The Planting of the Lord

Rev. Martha Jacobs
The Planting of the Lord
Ps 126, Isaiah 61:1-4, 8-11
Sunday, December 17, 2017

One week from tonight, we will once again marvel that God sent God’s Son to walk with us. To be like us. To go through the trials and tribulations that we experience in our lives. One of the things that this season reminds us of is that Jesus was like us. Jesus was not some far away, unreachable being. Jesus walked this earth. He would get disappointed with people, especially with his disciples when they didn’t understand what he was trying to teach them. He would be compassionate towards those who were struggling, those who were grieving, those who were treated as less than, including children and those who were ill in body or in mind.

I believe that one of the interpretations of this Isaiah reading during this time of Advent, is to remind us that we are called through God’s love for us, to be God’s hands and feet. God has planted within us the ability to be compassionate to those who we know and those we don’t know. What does it mean for God to plant things within us? What does it require of us?

We are called to remember that we are created in the image and likeness of Jesus, who opened himself up to the pain, the joys, the fears, the losses, the gifts of love and friendship that we too experience. So, we are also called to go out into our world and help to heal; help to bring healing to our broken world, not just in our community, but in the wider world.

And, so, we do that – through our benevolences – through the generosity of our food donations and financial donations to our Deacon’s Fund and various individuals and organizations in our world that we seek to help through Mission and Outreach’s financial distribution of our budgeted benevolences. This year, in addition to the amazing generosity of spirit we have shown in past years, we have provided hygiene kits to send to Church World Services to distribute after a disaster. We will bless these kits prior to the end of our service today.

We have also taken up special collections for Belia Cortes’ family in Puerto Rico, who were significantly impacted by Hurricane Maria, and for members of the First Congregational Church in Sonoma, California, who were affected by the wildfires. And, for the UCC Disaster Relief Fund following a season of hurricanes that seemed to never cease. We collected and sent shoes to help micro-entrepreneurs build their own businesses. Through purchasing cookies today, we are continuing to help our youth to raise the funds to travel to Florida to work in an area ravaged by hurricanes Irma and Matthew.

And, the funds from items purchased at our Holiday Bazaar that Ellen Lewis so lovingly oversees on our stage in Centennial Hall, will be going to Open Door. We helped more people than we know by giving away merchandise at our Barn Sale and Tag Sale. And, yes, we have even opened our doors and shared our physical space with the Lutheran Church of Our Redeemer, Pleasantville Community Synagogue, the Upper Westchester Muslim Society and the Emergency Shelter Partnership. Dear friends, God expects us to welcome all, be open to all, as Jesus sought to show us through being compassionate and caring for all. And, we are continuing to do our best to do exactly that.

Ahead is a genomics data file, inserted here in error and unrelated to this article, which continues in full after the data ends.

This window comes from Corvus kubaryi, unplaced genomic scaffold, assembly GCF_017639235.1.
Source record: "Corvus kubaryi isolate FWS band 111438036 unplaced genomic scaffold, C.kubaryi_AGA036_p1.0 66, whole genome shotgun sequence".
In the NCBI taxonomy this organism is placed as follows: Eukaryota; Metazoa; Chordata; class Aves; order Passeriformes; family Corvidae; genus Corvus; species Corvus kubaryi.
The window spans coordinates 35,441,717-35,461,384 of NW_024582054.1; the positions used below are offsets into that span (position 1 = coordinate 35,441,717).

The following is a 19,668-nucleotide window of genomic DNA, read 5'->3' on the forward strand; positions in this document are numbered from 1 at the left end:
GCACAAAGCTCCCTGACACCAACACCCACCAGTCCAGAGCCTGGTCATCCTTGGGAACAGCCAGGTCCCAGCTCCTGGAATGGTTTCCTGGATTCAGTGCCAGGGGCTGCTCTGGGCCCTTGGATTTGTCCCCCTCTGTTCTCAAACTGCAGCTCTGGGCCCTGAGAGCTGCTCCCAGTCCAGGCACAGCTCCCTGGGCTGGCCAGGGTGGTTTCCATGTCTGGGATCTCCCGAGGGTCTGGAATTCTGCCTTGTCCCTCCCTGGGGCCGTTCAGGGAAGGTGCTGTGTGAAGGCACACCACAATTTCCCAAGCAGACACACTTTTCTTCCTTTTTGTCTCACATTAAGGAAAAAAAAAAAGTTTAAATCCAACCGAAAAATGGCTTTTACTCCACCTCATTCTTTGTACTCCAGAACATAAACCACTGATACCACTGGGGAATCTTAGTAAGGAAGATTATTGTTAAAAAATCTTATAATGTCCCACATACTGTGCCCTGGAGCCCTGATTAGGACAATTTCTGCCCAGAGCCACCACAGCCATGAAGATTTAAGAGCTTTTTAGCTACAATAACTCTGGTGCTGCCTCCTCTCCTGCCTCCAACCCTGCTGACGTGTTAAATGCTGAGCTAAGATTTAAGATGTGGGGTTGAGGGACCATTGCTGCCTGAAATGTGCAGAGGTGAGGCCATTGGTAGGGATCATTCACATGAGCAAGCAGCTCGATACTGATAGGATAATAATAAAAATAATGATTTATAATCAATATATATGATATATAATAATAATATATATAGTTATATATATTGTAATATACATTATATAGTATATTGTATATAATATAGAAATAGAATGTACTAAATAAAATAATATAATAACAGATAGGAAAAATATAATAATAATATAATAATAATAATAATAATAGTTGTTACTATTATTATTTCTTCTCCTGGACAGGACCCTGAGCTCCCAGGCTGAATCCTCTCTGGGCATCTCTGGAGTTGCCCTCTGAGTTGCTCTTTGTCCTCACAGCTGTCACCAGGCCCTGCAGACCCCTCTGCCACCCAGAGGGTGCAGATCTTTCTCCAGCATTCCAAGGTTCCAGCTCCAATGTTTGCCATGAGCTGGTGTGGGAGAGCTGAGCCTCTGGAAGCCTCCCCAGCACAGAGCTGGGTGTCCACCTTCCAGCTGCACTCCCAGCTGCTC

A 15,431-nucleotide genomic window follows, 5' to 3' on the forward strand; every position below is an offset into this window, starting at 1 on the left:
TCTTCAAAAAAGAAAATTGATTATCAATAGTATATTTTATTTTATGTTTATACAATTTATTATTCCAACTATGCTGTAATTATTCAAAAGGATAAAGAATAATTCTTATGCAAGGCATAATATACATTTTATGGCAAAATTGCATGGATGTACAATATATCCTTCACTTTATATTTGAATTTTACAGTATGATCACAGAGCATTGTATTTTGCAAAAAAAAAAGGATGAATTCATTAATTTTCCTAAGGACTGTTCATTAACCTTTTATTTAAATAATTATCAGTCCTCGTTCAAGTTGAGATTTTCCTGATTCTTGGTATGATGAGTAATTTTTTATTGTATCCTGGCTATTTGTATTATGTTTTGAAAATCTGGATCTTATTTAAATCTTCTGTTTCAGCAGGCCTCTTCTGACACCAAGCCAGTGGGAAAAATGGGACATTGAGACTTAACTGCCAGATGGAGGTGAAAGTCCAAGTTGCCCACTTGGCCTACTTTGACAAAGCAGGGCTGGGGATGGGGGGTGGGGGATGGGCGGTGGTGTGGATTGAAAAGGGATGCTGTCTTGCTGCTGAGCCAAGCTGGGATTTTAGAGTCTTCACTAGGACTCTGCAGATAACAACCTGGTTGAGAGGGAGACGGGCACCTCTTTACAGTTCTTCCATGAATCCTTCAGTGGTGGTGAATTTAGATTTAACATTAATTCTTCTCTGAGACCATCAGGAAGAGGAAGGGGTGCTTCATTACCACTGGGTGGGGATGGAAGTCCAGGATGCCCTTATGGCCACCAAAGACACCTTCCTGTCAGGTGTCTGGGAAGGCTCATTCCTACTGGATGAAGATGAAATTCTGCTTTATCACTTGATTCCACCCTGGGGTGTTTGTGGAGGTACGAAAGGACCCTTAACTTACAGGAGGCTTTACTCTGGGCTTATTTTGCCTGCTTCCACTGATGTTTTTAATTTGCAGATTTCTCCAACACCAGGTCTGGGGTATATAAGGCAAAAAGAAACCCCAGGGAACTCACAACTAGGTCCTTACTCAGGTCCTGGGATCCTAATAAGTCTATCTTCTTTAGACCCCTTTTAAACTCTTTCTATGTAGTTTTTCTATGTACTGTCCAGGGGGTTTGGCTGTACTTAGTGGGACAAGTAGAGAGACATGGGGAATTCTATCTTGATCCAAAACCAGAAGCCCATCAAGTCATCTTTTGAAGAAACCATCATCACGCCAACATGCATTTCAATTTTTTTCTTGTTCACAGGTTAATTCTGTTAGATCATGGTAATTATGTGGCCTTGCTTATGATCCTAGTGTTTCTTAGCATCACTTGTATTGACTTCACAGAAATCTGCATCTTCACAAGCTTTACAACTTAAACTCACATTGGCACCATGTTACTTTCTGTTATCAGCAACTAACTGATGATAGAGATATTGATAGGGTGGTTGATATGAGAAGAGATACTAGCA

This Isaiah text, placed as it is during Advent, also reminds us that not only does God heal wounds, but God calls upon us to act, through our own woundedness, to care for others. When our hearts are open to the woundedness and difficulties in someone else’s life, we are called to be the ones who reach out to help them. God has planted within us the ability to be compassionate, to be open, to be loving, to be caring, to be willing to help others – both friend and stranger.

As we approach this final week of Advent and as the craziness builds to Christmas Eve, I would like to invite you to pause – once more – pause and truly look at those you love, both in your family and in your extended family. Give yourself a gift that is worth more than anything. The love that you have for those in your life and that they have for you, is what sustains you. It is what gets you through those more difficult times in life, when things aren’t going so well. Love is a gift from God, so delight in that gift. The love that Jesus has for each one of us is beyond measure and is overwhelming if we really let it sink in how much we are loved and cared for.

I’d also like to encourage you to pause and look at the variety of gifts we each bring to our church, which are also beyond measure. Our new members bring us their gifts, and talents as well as the love that they have for God. That is one of the many gifts we share together. These are awesome gifts that require that we care for each other and that we watch over each other. God has planted within us that yearning, that strong pull to come outside of ourselves and help others who are in need – whatever that need is – whether it is driving them to the doctor, or to church. Whether it is inviting them to join you for dinner or just providing a hug that lets them know that you care, or a condolence card or an email to let them know that you are thinking of them.

Compassion doesn’t require that we do over-the-top things. It requires that we be open to love and to being loved without judgment, without fear, knowing that the Spirt that has been planted within you is the same Spirit that has been planted within me. It is God’s Spirit that ignites in us the need to reach out and to help others.  When we do so, we are the hands and feet of God, and we are doing what we are called to do. By our actions, we are all voices crying out in the wilderness as we help each other – both strangers and loved ones – to prepare the way for our God. May it be so. Amen.

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